The next one to go.

The news about Kaye Cowher’s death started circulating among my Pittsburgh friends Friday night. I might have missed it then, but I heard it loud and clear this morning — it was skin cancer that ended her life at age 54.

I hate that.

I hate it because I’ve had skin cancer tumors removed already, on my arm, on my shoulder, and I’ve had a pre-cancerous lesion taken off my forehead. I hate it because I have two more spots on my arms that I need to be taken off as well.

And, as I’ve said before, I hate it because it’s preventable. And because we — yes, including me, the one who’s had tumors removed and will likely have to do so for the rest of his life — still don’t take it seriously.

Guys? Wear sunscreen. Put on a hat. If you can, stay out of the sun in the late morning and early afternoon. It’s really that easy.

And. If you notice a spot on your skin that you haven’t noticed before. If you have a little sore that doesn’t want to heal. If a mole or a birthmark you’ve grown up with starts to change size or color. Please — the next time you see your doctor, point it out. Make sure your doc sees it. Ask if it’s something that a dermatologist should check.

Because that little spot can kill you.


  1. Not many people take skin cancer as a serious threat. Being tan is supposed to look attractive, but it’s a sign of skin damage. Putting sun block on in the morning doesn’t take much time. I’ve also had many pre-cancerous areas removed and regret that I ever worshipped the sun. I stopped in my early twenties and am very thankful that I did. It’s hard to be the marshmallow in the crowd, but I’m also the one with fewer wrinkles and healthier skin!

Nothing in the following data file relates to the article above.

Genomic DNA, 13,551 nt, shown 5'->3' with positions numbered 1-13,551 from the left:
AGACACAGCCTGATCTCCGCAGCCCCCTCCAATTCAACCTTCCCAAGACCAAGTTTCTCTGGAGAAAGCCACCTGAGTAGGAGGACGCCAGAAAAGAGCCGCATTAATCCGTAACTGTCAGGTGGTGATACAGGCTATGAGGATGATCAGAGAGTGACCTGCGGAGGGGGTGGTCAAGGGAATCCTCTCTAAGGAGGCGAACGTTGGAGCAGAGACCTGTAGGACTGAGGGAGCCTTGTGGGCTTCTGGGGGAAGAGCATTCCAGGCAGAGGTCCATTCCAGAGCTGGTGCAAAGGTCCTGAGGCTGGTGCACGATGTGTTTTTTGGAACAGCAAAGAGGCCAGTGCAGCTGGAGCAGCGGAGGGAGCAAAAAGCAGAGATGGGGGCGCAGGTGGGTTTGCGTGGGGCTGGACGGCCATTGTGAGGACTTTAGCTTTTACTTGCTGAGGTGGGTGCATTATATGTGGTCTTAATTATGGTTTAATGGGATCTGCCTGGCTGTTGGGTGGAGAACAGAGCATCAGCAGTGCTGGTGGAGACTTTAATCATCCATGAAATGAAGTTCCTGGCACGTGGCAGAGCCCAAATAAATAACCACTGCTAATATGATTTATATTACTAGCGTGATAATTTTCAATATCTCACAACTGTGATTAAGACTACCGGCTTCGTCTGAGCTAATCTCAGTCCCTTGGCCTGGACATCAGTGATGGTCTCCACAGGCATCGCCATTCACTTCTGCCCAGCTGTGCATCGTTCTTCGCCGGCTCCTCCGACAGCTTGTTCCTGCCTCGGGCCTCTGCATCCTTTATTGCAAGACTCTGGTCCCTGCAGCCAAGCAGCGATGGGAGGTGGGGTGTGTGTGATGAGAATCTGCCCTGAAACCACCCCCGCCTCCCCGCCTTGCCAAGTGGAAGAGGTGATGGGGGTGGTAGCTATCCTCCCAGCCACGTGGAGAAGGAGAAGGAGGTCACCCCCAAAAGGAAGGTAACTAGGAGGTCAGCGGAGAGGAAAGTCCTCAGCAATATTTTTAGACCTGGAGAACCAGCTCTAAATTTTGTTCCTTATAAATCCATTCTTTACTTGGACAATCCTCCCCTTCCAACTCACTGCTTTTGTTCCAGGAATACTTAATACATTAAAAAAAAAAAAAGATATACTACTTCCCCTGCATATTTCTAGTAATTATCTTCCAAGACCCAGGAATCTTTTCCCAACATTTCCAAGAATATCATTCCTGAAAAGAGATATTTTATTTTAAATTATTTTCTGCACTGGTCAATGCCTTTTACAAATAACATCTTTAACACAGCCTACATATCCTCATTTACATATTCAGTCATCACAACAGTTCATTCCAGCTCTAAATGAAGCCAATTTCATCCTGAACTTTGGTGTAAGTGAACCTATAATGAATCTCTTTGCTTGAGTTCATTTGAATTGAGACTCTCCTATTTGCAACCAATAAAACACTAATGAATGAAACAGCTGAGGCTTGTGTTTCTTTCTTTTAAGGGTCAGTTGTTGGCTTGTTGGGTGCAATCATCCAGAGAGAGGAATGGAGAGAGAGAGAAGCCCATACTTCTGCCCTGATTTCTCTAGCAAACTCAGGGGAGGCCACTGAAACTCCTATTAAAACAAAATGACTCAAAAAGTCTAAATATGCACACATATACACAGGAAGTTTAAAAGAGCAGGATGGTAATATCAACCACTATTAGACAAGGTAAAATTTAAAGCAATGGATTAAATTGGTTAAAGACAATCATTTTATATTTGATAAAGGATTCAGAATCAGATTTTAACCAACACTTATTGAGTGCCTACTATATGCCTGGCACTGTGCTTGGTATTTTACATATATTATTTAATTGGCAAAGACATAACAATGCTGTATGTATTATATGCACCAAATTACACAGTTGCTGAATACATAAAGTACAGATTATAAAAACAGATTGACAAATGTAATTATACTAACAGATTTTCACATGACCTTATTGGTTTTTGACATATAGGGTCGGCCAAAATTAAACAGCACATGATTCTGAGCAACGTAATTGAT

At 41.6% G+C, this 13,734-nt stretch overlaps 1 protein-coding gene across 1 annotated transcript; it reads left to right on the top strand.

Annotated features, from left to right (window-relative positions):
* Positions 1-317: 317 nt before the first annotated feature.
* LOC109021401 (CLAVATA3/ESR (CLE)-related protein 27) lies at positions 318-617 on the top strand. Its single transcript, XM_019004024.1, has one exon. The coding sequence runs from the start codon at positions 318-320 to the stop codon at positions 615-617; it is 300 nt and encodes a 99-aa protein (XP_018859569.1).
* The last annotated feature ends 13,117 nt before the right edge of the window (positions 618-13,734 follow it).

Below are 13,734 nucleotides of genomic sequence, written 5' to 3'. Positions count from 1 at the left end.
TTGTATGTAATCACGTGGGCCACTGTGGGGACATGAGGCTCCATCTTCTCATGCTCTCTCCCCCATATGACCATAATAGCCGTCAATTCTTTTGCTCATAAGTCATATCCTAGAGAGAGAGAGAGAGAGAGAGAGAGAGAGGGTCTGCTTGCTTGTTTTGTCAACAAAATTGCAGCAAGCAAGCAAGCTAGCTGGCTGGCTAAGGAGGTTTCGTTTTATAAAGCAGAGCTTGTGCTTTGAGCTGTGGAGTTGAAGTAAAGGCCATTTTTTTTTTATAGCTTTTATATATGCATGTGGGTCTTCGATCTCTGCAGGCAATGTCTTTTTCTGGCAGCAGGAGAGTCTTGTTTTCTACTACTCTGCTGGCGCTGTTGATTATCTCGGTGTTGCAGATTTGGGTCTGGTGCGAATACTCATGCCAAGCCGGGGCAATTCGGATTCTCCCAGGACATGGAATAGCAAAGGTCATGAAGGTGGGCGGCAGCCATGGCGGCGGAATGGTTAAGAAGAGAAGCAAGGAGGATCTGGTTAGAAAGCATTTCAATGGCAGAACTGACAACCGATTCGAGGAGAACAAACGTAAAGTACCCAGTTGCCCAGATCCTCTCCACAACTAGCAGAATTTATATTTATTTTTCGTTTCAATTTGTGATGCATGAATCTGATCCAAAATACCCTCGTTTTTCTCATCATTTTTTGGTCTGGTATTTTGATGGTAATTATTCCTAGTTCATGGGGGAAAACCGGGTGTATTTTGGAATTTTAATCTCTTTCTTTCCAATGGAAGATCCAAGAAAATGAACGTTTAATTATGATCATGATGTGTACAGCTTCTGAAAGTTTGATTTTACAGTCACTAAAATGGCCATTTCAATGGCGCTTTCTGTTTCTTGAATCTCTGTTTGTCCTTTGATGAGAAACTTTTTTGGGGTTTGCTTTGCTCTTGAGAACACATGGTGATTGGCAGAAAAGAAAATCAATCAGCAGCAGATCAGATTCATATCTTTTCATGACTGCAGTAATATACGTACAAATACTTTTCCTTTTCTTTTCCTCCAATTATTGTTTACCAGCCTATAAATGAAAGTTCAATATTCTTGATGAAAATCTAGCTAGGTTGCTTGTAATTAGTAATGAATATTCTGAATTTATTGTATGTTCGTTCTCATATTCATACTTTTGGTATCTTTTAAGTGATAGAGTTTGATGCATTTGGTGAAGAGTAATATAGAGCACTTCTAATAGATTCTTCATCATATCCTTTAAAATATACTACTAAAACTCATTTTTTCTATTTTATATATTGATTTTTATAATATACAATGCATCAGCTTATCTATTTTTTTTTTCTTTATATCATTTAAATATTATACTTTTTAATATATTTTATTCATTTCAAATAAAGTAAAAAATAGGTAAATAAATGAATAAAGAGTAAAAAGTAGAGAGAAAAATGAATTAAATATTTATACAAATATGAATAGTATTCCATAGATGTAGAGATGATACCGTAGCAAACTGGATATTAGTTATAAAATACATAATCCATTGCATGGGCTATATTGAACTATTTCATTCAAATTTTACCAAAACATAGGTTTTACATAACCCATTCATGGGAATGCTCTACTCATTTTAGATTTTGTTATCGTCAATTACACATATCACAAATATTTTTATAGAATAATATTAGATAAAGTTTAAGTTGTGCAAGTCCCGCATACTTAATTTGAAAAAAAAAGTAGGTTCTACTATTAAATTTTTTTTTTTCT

2. In some ways, I think I’m lucky the sun is unkind to me. I NEVER got tan, just burned and peeled. I gave up in my early teens and am fanatical about sunscreen. “Natural” or “chemical-free” sunscreens are best (think alba or Burt’s Bees), but as long as you’re using SOMETHING, wearing hats, staying in the shade — etc., etc.

    I have a dermatologist brother with red-head sons. He’s even more fanatical than I am.

    Thanks for the reminder.


  3. UC, Skin cancer runs in the gene pool. Siblings of skin cancer patients are at higher risk and should get checked out regularly. My mom and sister have had tumerous material removed. That got me to the doctor and I hardly ever got sunburned but I’ve had cancerous material removed twice.

    For all your readers, the good news is that with early detection skin cancer is nearly 100% survivable (I might have made up a new word there.)


Comments are closed.